Um, are we watching a Sochi rerun? Construction problems plagued the Athletes Village, with the Australian team refusing to move in due to plumbing and electricity issues. Here, Chef de Mission Kitty Chiller speaks on the issue. (The Egyptian team also had no hot water and toilets that did not flush.) (Yasuyoshi Chiba/Agence France-Presse via Getty Images)
The Olympics is set against a tumultuous political backdrop: a debilitating recession, the potential impeachment of President Dilma Rousseff, and protesters who have tried to douse the Olympic torch with water and fire extinguishers. (Ueslei Marcelino/Reuters)
And who could forget Zika, which led some athletes to withdraw from the Olympics. The Centers of Disease Control and Prevention said the risk of being infected is very low but still advised pregnant women not to go to Brazil. Helping the matter is constant spraying for mosquitoes by city workers, and the fact that it is winter in the country. (Chris Helgren/Reuters)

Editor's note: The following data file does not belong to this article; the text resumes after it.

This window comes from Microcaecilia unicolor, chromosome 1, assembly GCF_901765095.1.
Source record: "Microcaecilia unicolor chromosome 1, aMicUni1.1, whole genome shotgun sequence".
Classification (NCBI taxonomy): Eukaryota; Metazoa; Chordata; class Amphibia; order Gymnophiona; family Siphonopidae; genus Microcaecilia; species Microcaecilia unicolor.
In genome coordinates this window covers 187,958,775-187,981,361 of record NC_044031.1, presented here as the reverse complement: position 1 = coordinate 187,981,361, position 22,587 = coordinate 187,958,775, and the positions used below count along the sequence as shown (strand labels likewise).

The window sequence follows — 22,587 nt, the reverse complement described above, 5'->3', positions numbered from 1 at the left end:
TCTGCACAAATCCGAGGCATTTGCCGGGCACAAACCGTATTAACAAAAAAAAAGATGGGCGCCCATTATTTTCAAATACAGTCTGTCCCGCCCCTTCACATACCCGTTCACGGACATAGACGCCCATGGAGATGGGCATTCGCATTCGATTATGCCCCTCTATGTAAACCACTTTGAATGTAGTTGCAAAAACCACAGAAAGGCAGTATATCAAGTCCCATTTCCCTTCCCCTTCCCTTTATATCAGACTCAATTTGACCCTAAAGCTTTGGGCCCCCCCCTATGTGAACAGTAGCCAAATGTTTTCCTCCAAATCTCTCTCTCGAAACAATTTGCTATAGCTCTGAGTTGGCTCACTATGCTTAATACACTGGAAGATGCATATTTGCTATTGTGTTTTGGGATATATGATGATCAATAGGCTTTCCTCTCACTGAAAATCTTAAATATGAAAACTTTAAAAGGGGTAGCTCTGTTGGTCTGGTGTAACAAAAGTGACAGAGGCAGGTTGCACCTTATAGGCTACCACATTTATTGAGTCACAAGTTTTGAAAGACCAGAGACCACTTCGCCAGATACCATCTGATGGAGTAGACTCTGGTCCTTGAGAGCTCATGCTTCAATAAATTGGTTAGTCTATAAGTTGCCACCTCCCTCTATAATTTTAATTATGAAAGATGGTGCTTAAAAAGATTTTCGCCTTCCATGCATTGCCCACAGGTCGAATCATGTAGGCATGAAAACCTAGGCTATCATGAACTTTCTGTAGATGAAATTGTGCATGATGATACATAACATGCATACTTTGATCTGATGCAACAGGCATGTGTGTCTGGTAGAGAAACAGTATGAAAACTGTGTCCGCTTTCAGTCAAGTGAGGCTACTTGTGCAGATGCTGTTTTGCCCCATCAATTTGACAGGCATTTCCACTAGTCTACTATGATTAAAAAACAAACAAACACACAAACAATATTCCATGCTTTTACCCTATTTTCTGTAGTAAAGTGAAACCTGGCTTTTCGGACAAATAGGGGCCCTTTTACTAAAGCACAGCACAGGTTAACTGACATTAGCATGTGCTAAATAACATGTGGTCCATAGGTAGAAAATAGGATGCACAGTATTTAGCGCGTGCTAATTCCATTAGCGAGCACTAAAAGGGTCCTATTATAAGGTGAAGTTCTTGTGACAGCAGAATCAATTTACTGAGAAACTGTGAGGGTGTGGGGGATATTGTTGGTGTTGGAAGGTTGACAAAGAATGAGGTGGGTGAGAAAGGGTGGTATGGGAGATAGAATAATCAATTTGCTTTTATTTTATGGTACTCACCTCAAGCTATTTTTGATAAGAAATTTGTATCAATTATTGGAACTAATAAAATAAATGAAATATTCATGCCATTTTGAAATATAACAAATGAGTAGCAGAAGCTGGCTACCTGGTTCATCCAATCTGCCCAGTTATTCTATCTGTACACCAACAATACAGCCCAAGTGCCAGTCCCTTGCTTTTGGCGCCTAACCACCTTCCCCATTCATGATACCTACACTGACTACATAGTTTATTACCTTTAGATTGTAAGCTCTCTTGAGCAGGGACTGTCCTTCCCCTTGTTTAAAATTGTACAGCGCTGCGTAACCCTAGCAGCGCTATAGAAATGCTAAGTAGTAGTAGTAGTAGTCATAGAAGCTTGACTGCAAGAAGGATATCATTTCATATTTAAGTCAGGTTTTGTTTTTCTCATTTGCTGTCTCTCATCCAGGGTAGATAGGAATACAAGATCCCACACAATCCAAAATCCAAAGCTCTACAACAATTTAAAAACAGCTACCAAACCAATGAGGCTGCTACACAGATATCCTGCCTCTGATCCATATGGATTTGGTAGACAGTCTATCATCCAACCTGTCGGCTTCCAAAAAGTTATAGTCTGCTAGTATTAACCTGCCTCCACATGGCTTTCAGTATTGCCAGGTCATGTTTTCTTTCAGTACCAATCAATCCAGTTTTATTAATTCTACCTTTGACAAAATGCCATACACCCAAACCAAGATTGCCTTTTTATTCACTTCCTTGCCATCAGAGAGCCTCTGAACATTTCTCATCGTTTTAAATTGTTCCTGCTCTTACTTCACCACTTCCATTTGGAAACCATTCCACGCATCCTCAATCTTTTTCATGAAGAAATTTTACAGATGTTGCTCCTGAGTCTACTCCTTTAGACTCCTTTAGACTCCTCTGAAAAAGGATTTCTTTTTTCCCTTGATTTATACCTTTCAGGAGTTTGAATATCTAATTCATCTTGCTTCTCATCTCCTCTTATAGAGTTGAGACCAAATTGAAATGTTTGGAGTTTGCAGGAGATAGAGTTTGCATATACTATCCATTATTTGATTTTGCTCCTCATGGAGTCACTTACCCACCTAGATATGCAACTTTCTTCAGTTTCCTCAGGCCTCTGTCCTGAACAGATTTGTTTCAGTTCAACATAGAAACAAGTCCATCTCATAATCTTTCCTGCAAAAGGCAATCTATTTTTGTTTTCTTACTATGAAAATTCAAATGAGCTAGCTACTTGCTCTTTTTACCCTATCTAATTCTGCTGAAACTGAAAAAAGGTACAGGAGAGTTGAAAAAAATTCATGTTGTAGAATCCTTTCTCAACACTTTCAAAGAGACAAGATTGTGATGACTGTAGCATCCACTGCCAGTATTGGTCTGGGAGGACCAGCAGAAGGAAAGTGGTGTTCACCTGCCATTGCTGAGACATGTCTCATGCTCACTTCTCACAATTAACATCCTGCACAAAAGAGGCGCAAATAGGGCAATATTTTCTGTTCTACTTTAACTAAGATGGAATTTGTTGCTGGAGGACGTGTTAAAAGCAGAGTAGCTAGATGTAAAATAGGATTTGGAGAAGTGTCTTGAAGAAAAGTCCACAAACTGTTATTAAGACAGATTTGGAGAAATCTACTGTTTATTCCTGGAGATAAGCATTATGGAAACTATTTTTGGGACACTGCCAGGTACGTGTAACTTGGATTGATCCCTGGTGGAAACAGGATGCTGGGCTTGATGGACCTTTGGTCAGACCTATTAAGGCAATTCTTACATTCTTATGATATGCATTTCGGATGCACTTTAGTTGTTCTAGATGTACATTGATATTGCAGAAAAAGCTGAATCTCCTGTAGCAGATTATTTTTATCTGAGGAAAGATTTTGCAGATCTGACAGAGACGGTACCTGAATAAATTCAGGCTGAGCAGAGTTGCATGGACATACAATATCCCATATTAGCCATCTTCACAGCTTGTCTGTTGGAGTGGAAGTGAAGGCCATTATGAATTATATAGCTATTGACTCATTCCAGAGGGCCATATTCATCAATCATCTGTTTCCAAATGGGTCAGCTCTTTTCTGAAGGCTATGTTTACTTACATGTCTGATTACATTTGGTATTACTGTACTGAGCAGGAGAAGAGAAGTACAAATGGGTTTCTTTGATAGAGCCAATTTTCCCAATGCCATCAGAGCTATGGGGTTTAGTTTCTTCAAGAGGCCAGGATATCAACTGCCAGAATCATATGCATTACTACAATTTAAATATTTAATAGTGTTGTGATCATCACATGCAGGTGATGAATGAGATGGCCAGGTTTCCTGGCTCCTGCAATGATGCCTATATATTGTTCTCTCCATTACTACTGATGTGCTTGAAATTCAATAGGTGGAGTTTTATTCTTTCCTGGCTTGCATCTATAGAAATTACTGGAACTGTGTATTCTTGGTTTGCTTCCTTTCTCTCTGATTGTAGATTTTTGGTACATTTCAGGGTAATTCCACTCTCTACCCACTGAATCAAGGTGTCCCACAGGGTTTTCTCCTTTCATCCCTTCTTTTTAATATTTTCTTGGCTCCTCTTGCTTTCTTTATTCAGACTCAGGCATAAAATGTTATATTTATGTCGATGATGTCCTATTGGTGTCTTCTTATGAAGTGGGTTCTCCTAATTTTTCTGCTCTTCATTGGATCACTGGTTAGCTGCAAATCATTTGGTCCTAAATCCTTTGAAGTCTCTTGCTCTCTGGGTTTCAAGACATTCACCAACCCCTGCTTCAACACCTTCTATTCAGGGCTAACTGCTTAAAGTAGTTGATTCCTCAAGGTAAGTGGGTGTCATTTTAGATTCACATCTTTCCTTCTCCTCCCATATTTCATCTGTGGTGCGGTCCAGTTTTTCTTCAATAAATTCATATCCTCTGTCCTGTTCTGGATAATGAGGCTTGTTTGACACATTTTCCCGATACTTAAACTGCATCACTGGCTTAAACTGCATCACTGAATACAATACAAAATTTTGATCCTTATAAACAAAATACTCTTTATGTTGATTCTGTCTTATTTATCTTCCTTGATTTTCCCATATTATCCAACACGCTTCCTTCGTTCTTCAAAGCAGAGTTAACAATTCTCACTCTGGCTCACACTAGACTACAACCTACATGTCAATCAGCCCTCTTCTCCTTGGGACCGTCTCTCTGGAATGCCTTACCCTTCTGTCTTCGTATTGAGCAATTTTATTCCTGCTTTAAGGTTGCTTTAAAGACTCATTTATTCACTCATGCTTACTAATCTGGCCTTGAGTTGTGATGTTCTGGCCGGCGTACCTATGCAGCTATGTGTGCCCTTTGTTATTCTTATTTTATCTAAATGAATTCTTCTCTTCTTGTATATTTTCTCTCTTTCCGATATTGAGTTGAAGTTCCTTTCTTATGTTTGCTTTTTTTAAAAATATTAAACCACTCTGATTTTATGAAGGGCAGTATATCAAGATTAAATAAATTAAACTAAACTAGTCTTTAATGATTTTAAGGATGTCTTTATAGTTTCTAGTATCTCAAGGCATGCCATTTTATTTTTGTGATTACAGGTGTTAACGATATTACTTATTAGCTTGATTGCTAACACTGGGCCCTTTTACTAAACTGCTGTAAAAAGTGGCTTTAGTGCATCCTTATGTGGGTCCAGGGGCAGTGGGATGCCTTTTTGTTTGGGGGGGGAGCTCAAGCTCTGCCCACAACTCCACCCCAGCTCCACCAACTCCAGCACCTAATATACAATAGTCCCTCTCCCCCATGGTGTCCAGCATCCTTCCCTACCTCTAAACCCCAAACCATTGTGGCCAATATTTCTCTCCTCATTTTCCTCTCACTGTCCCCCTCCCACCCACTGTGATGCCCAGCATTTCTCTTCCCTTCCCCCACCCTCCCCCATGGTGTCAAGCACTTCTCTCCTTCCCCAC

Welcome to hell, Rio police greeted travelers at the international airport in June, Police and firefighters dont get paid. Whoever comes to Rio de Janeiro will not be safe. As preparation for the Olympics were underway, law enforcement had so little money that they had to beg for donations of pens and toilet paper, according to the AP. (VANDERLEI ALMEIDA/Agence France-Presse via Getty Images)
Photo Gallery: Your complete guide to the many controversies of the Rio Olympics

Marissa Payne writes for The Early Lead, where she focuses on what she calls the “cultural anthropological” side of sports, a.k.a. “mostly the fun stuff.”

Post Recommends
Outbrain

You obviously love great journalism.

With special savings on our Basic Digital package, you’ll never miss a single story again.

Already a subscriber?

Secure & Encrypted